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Title: Service user involvement in research : collaborating on a systematic review with young people who have experience of being in care
Author: Liabo, Kristin
ISNI:       0000 0004 2735 8651
Awarding Body: Institute of Education, University of London
Current Institution: University College London (University of London)
Date of Award: 2013
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This study was conducted as an inquiry into the involvement of service users in research. It was informed by theories of the social construction of science, which argue that knowledge is dependent on those who frame, prioritise and conduct research. People with experiential knowledge as opposed to those with professional training have traditionally been excluded from these processes, although their experiences may differ considerably from the professional judgement of it, resulting in research which is removed from the realities of those whose lives it describes. This study was also informed by an argument that involvement of people with experience in the field of investigation can highlight areas neglected by previous research. To investigate the nature of involvement and its potential, the study set up a collaborative working group with young people who had all experienced being looked after by the state. The young people were invited to be involved in setting the question for a systematic review on a health-related topic, and to participate in all stages of the research. Qualitative data was collected throughout this process, to inform a qualitative evaluation of the collaboration between the researcher and the young people. This thesis first provides an overview of the literature on involvement in research and a description of the epistemological framework for the investigation. After presenting the study design and data analysis methods of the study, it describes how the young people were involved the research and presents the findings of the resulting systematic review. Based on in-depth analysis of the qualitative data collected during the collaboration, it considers the negative and positive impact of the involvement, on the review and on those involved. Finally, it considers the quality of the systematic review and discusses how consumer involvement may be optimised without compromising on the review quality.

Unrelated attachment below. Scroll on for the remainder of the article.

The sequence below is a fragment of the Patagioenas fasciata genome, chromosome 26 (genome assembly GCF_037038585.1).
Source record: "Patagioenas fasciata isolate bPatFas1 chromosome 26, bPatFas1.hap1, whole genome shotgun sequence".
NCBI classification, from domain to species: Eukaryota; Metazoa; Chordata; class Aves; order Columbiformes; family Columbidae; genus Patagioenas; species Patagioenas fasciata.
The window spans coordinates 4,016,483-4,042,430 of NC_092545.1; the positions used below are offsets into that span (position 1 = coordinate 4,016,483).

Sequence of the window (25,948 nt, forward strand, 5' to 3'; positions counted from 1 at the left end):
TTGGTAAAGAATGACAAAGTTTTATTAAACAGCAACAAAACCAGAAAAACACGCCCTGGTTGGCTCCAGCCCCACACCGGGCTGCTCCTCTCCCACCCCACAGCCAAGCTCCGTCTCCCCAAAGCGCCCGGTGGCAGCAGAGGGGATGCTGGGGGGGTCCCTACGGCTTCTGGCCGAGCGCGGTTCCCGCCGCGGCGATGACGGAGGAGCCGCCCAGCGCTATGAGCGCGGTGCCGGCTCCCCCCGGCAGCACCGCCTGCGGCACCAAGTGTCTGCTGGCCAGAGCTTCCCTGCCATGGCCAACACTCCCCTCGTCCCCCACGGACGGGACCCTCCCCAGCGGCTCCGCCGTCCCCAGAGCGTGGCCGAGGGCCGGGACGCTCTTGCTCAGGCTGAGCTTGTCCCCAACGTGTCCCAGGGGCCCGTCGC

Supervisor: Not available Sponsor: Not available
Qualification Name: Thesis (Ph.D.) Qualification Level: Doctoral
EThOS ID:  DOI: Not available